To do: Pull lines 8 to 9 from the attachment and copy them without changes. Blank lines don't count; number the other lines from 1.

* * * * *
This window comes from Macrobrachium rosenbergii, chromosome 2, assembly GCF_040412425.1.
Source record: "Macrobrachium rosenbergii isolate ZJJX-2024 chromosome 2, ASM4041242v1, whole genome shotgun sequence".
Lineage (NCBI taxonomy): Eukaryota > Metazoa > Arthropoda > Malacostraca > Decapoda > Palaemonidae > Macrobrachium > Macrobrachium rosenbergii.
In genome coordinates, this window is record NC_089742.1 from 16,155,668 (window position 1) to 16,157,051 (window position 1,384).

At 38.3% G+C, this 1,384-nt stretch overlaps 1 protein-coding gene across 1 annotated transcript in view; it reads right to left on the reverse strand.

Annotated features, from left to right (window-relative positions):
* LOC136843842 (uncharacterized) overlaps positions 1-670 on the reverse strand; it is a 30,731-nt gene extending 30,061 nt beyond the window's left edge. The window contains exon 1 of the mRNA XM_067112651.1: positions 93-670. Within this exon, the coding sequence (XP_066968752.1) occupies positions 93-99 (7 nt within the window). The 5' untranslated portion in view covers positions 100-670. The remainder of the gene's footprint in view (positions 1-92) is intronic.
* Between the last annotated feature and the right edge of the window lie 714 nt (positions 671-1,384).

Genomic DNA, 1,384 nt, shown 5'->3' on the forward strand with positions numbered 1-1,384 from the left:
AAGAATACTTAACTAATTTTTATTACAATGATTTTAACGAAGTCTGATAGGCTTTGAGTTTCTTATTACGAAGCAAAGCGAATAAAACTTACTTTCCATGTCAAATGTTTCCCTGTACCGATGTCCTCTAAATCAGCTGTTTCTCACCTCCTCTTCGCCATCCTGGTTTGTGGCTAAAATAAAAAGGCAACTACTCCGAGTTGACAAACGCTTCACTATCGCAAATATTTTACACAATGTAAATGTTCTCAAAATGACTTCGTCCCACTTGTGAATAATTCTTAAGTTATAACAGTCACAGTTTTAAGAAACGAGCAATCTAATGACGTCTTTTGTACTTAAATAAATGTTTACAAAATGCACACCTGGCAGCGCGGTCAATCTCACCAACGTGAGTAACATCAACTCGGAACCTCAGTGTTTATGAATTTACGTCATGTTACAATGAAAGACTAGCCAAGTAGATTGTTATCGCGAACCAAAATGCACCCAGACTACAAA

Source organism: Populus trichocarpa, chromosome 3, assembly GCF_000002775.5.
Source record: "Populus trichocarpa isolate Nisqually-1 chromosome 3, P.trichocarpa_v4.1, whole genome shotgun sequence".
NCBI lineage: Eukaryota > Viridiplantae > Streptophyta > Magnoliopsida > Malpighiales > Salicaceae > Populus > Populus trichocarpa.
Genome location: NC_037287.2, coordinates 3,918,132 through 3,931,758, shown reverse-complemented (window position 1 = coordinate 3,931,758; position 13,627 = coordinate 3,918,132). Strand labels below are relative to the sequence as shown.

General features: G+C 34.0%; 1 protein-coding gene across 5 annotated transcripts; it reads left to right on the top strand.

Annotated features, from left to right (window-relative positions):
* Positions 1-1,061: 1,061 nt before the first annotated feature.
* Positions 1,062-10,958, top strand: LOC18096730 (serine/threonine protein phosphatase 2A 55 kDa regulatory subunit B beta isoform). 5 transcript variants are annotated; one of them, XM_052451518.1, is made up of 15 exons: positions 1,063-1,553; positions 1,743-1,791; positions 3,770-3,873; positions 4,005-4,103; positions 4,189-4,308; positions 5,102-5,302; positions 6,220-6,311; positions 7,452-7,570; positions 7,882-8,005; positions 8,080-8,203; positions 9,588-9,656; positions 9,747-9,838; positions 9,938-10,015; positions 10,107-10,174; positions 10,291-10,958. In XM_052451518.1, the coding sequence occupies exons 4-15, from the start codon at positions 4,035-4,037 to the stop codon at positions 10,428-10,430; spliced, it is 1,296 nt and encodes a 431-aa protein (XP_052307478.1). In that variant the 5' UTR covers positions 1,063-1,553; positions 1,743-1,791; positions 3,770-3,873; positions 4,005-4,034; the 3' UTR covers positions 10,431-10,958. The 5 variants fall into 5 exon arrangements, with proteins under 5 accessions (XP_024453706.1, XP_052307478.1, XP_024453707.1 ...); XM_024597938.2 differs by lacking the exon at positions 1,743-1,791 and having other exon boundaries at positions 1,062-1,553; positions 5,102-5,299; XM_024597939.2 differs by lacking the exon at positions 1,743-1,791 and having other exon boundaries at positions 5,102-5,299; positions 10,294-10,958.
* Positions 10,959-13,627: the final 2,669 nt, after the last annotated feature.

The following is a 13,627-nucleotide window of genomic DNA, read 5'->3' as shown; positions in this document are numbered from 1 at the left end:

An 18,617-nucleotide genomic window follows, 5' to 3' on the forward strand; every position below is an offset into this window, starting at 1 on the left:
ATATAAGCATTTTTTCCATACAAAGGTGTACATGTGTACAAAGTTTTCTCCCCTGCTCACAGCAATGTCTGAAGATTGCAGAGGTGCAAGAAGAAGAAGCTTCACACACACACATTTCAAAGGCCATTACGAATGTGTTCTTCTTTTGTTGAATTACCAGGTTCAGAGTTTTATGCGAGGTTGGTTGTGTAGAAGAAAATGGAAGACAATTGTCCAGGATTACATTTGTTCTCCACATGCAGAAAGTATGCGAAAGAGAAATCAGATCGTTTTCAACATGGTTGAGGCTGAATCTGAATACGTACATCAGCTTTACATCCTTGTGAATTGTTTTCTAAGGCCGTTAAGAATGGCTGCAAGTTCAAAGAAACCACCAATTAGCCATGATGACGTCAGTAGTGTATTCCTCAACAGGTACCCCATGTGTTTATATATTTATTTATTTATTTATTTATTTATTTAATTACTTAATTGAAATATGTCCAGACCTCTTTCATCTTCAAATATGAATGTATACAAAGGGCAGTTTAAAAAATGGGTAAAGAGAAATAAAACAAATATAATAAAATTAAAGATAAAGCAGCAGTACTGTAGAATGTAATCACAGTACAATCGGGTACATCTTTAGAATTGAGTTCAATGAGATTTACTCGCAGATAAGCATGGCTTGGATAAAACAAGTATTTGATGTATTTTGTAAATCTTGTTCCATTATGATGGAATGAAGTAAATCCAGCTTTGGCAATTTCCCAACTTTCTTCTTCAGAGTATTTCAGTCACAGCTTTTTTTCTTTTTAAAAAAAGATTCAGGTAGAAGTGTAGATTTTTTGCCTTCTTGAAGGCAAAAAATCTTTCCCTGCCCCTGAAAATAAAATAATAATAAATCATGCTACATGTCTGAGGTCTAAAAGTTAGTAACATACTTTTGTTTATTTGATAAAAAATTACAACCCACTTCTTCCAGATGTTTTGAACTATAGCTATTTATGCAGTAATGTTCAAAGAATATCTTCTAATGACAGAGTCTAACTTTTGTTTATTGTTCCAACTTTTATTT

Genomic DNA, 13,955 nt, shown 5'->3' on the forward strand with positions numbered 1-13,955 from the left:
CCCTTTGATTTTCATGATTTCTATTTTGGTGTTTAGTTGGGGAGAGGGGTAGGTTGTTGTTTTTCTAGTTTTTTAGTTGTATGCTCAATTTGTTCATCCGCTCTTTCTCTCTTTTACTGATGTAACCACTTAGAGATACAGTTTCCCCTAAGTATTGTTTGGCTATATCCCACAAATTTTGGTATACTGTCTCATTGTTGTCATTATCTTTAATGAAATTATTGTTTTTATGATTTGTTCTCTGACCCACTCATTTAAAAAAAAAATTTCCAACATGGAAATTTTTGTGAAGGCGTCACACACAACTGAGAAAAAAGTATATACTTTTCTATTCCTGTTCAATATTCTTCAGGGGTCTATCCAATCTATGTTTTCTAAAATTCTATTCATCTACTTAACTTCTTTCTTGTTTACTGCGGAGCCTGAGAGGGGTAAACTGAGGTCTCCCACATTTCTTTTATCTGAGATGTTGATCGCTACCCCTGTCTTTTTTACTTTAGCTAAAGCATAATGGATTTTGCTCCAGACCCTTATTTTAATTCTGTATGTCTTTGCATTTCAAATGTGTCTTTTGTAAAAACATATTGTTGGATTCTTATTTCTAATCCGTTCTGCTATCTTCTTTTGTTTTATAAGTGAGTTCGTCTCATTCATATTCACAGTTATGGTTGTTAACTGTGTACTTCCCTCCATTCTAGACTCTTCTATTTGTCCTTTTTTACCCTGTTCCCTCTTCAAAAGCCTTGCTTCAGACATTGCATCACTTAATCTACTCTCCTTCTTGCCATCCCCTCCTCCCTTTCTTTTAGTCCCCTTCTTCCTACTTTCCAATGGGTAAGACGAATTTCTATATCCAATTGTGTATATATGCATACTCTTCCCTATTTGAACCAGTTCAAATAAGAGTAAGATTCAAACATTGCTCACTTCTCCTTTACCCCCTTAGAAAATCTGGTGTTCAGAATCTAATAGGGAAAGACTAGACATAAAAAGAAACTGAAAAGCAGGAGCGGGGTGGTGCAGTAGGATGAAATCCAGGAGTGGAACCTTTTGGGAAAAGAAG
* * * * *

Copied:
* Between the last annotated feature and the right edge of the window lie 714 nt (positions 671-1,384).

Genomic DNA, 1,384 nt, shown 5'->3' on the forward strand with positions numbered 1-1,384 from the left: